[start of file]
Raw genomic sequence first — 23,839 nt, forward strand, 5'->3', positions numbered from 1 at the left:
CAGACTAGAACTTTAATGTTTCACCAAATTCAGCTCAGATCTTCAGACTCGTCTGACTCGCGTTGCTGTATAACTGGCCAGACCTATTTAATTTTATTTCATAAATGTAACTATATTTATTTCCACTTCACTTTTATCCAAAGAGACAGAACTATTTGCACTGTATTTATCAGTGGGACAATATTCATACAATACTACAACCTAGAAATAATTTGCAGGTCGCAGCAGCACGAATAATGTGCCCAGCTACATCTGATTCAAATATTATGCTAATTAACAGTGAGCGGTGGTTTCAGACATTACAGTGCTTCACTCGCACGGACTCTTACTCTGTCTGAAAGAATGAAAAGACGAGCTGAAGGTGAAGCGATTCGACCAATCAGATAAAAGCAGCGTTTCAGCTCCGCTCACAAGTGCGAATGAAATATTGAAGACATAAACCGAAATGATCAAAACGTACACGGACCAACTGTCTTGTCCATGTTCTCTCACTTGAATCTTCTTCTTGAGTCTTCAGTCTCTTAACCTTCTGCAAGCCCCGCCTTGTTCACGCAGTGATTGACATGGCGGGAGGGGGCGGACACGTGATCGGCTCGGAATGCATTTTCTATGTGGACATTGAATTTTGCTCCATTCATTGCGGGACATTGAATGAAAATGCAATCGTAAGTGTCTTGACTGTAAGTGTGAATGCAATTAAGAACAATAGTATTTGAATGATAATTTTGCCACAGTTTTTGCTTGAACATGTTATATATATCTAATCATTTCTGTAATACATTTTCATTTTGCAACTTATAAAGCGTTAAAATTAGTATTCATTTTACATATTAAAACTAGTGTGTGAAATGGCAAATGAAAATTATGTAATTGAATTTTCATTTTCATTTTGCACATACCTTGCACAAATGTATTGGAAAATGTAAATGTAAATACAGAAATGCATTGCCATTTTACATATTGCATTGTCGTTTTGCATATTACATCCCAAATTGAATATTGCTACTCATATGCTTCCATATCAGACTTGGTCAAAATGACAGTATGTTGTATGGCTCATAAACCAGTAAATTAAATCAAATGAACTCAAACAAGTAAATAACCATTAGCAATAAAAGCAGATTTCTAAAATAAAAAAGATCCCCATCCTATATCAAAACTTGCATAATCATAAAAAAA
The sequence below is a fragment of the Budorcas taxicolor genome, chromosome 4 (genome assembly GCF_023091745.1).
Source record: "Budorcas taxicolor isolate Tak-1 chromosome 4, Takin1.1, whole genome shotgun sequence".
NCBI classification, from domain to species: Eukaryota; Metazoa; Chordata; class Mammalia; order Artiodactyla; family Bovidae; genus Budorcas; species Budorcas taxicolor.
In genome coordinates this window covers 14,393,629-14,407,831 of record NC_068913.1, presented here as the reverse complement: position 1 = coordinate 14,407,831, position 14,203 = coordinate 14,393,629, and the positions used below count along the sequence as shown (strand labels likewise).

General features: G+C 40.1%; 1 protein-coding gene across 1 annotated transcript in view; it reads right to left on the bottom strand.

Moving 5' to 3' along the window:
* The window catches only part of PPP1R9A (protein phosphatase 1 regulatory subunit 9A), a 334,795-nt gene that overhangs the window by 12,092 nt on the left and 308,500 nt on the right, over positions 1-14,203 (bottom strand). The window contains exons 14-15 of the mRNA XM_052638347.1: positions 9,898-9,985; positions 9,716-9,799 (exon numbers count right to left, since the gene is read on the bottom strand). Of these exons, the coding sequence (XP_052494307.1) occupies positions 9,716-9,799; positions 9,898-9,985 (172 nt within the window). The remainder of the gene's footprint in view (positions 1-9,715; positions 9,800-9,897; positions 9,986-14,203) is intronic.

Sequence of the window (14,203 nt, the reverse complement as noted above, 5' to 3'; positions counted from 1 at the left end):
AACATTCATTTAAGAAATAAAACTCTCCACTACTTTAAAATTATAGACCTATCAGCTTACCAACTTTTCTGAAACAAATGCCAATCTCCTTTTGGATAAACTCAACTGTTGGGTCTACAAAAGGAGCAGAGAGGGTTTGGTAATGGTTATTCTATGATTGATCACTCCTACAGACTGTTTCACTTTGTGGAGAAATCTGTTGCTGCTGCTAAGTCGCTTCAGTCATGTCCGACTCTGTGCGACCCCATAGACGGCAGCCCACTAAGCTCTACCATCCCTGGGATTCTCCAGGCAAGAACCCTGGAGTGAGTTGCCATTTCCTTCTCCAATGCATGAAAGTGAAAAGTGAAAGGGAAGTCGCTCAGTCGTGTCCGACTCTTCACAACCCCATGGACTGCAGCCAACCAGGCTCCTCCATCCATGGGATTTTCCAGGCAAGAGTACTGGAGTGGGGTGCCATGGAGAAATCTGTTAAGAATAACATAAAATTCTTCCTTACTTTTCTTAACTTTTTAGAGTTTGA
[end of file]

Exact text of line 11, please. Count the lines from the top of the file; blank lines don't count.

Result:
AACATTCATTTAAGAAATAAAACTCTCCACTACTTTAAAATTATAGACCTATCAGCTTACCAACTTTTCTGAAACAAATGCCAATCTCCTTTTGGATAAACTCAACTGTTGGGTCTACAAAAGGAGCAGAGAGGGTTTGGTAATGGTTATTCTATGATTGATCACTCCTACAGACTGTTTCACTTTGTGGAGAAATCTGTTGCTGCTGCTAAGTCGCTTCAGTCATGTCCGACTCTGTGCGACCCCATAGACGGCAGCCCACTAAGCTCTACCATCCCTGGGATTCTCCAGGCAAGAACCCTGGAGTGAGTTGCCATTTCCTTCTCCAATGCATGAAAGTGAAAAGTGAAAGGGAAGTCGCTCAGTCGTGTCCGACTCTTCACAACCCCATGGACTGCAGCCAACCAGGCTCCTCCATCCATGGGATTTTCCAGGCAAGAGTACTGGAGTGGGGTGCCATGGAGAAATCTGTTAAGAATAACATAAAATTCTTCCTTACTTTTCTTAACTTTTTAGAGTTTGA